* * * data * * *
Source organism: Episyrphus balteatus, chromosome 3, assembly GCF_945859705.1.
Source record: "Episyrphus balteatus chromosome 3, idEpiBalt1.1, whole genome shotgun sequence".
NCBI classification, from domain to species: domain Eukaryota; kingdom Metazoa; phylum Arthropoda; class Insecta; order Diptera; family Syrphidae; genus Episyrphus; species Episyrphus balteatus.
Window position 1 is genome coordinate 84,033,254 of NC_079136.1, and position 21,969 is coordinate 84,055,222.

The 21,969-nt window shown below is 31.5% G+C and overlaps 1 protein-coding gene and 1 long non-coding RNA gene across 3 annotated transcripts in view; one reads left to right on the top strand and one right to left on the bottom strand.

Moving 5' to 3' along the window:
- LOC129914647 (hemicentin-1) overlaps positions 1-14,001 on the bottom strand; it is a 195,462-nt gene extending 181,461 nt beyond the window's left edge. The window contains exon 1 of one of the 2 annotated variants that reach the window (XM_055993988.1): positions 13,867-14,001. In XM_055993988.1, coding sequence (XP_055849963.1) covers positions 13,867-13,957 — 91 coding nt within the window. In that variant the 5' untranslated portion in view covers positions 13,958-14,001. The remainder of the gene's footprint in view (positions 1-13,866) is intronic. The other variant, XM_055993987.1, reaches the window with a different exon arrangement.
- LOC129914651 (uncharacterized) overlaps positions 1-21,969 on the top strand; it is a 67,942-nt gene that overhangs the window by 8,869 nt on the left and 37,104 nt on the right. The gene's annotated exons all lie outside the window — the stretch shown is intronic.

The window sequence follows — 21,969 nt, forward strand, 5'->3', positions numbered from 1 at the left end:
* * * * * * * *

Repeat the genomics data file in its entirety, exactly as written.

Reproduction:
Source organism: Episyrphus balteatus, chromosome 3, assembly GCF_945859705.1.
Source record: "Episyrphus balteatus chromosome 3, idEpiBalt1.1, whole genome shotgun sequence".
NCBI classification, from domain to species: domain Eukaryota; kingdom Metazoa; phylum Arthropoda; class Insecta; order Diptera; family Syrphidae; genus Episyrphus; species Episyrphus balteatus.
Window position 1 is genome coordinate 84,033,254 of NC_079136.1, and position 21,969 is coordinate 84,055,222.

The 21,969-nt window shown below is 31.5% G+C and overlaps 1 protein-coding gene and 1 long non-coding RNA gene across 3 annotated transcripts in view; one reads left to right on the top strand and one right to left on the bottom strand.

Moving 5' to 3' along the window:
- LOC129914647 (hemicentin-1) overlaps positions 1-14,001 on the bottom strand; it is a 195,462-nt gene extending 181,461 nt beyond the window's left edge. The window contains exon 1 of one of the 2 annotated variants that reach the window (XM_055993988.1): positions 13,867-14,001. In XM_055993988.1, coding sequence (XP_055849963.1) covers positions 13,867-13,957 — 91 coding nt within the window. In that variant the 5' untranslated portion in view covers positions 13,958-14,001. The remainder of the gene's footprint in view (positions 1-13,866) is intronic. The other variant, XM_055993987.1, reaches the window with a different exon arrangement.
- LOC129914651 (uncharacterized) overlaps positions 1-21,969 on the top strand; it is a 67,942-nt gene that overhangs the window by 8,869 nt on the left and 37,104 nt on the right. The gene's annotated exons all lie outside the window — the stretch shown is intronic.

The window sequence follows — 21,969 nt, forward strand, 5'->3', positions numbered from 1 at the left end: